Slow page load may be a bad experience for desktop or laptop users, but they’re a bit more forgiving. Mobile users, on the other hand, are quite the opposite. With the appearance of fluid, simple, and ad-free apps for about any single service you can imagine, they won’t struggle to use your website unless it’s good and fast enough. Put yourself in the shoes of a mobile visitor to your website, and ask yourself what advantages you have over the beautifully designed Pocket or Play Newsstand.
I believe that in the interest of your readers, delivering the best possible experience is a good enough reason to consider speeding it up, but just in case it isn’t, here’s another implication to consider. Google awards faster websites with better ranking. And for good reasons too, because that’s exactly what people want.
Before starting any web performance tuning, we’ll do some measurements to find out exactly how optimally your site behaves.
In order to do a comprehensive analysis of a website’s speed, you need to be able to see how well your server is performing. In the case of WordPress, this is the PHP code that runs the core, plugins, and the theme’s templates. The way you can approximate this is by measuring the time it takes for the website to start transferring the HTML page back to you after your request has been made.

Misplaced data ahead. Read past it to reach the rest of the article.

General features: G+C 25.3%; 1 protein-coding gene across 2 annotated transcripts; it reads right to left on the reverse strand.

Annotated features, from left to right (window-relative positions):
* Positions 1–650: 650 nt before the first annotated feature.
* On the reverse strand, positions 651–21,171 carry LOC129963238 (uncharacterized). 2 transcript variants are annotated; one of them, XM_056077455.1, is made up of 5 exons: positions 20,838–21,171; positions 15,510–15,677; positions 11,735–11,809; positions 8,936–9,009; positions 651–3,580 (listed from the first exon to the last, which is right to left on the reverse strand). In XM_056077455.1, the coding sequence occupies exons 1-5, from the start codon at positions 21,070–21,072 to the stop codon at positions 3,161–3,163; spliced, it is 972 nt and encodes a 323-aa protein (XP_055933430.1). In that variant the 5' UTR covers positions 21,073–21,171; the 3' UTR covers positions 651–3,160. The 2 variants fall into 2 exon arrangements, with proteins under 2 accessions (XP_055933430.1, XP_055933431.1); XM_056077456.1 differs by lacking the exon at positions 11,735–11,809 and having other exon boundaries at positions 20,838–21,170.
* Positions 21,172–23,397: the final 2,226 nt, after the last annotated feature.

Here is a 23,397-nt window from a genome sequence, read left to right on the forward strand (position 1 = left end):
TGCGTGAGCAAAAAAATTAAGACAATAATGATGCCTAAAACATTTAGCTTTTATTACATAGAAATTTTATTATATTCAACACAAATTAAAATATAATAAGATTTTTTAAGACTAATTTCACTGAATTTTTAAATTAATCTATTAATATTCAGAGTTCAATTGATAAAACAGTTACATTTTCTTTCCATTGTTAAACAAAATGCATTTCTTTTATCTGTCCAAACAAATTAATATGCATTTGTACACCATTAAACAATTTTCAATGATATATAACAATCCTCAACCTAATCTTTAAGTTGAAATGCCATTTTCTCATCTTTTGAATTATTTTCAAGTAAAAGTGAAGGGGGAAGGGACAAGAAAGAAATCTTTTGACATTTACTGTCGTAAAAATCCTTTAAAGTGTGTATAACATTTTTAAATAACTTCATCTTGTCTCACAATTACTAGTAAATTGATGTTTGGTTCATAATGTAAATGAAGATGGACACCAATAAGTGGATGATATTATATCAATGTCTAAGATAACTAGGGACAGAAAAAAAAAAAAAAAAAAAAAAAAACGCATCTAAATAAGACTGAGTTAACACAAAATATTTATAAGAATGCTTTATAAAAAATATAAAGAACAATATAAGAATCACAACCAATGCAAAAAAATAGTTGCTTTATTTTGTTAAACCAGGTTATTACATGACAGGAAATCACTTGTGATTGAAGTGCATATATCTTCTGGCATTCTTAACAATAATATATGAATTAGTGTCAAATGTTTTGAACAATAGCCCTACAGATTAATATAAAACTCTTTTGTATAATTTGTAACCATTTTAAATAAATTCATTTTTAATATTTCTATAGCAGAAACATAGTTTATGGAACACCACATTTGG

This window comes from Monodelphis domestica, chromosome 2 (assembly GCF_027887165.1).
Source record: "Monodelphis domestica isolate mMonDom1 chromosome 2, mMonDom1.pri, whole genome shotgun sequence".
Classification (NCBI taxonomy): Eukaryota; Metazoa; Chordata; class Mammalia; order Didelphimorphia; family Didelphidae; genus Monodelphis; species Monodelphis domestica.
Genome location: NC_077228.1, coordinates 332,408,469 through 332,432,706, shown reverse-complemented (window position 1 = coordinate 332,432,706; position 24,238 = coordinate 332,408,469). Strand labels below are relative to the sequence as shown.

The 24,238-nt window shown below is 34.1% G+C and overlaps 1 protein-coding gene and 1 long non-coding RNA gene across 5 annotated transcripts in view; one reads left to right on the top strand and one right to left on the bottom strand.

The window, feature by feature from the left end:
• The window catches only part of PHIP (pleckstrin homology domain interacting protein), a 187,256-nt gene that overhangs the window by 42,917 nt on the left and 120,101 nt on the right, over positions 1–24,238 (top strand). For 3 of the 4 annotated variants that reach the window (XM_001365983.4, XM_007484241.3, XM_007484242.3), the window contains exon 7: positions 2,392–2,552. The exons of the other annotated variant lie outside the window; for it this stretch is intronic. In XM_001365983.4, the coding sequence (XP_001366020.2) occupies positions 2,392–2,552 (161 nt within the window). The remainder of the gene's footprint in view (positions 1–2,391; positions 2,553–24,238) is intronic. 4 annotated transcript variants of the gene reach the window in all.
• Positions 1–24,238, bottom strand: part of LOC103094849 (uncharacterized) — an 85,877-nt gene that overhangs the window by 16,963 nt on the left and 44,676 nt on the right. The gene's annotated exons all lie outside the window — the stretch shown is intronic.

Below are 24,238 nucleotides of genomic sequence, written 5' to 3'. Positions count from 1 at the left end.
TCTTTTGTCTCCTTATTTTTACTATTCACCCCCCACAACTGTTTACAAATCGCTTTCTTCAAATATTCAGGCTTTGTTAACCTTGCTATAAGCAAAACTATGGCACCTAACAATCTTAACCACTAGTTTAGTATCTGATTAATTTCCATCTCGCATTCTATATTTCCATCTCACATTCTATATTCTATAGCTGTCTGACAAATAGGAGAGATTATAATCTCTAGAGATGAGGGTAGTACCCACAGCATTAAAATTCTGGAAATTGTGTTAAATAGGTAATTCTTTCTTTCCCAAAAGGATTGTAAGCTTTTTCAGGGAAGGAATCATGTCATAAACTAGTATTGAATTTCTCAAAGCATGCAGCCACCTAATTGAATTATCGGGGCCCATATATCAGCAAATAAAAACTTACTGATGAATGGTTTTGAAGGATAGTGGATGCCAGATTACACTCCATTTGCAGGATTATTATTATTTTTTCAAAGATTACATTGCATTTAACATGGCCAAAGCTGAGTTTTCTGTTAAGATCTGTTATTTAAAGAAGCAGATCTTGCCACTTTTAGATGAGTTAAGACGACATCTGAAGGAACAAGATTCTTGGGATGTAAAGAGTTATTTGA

The response time is essential in a website’s performance review because the user will be unable to see anything in the page sooner than this. You can treat this as the latency of your website: no content starts showing up until this is done.
The metric can vary greatly, though. The more people that are on your website, the more load your server will have. The more load your server has, the more time it will take for it to give you back the web page. Other factors can also increase the response time like poor server configuration, a bad connection, unoptimized code, great amount of SQL queries, useless services running on the same server as the website, and a lot more.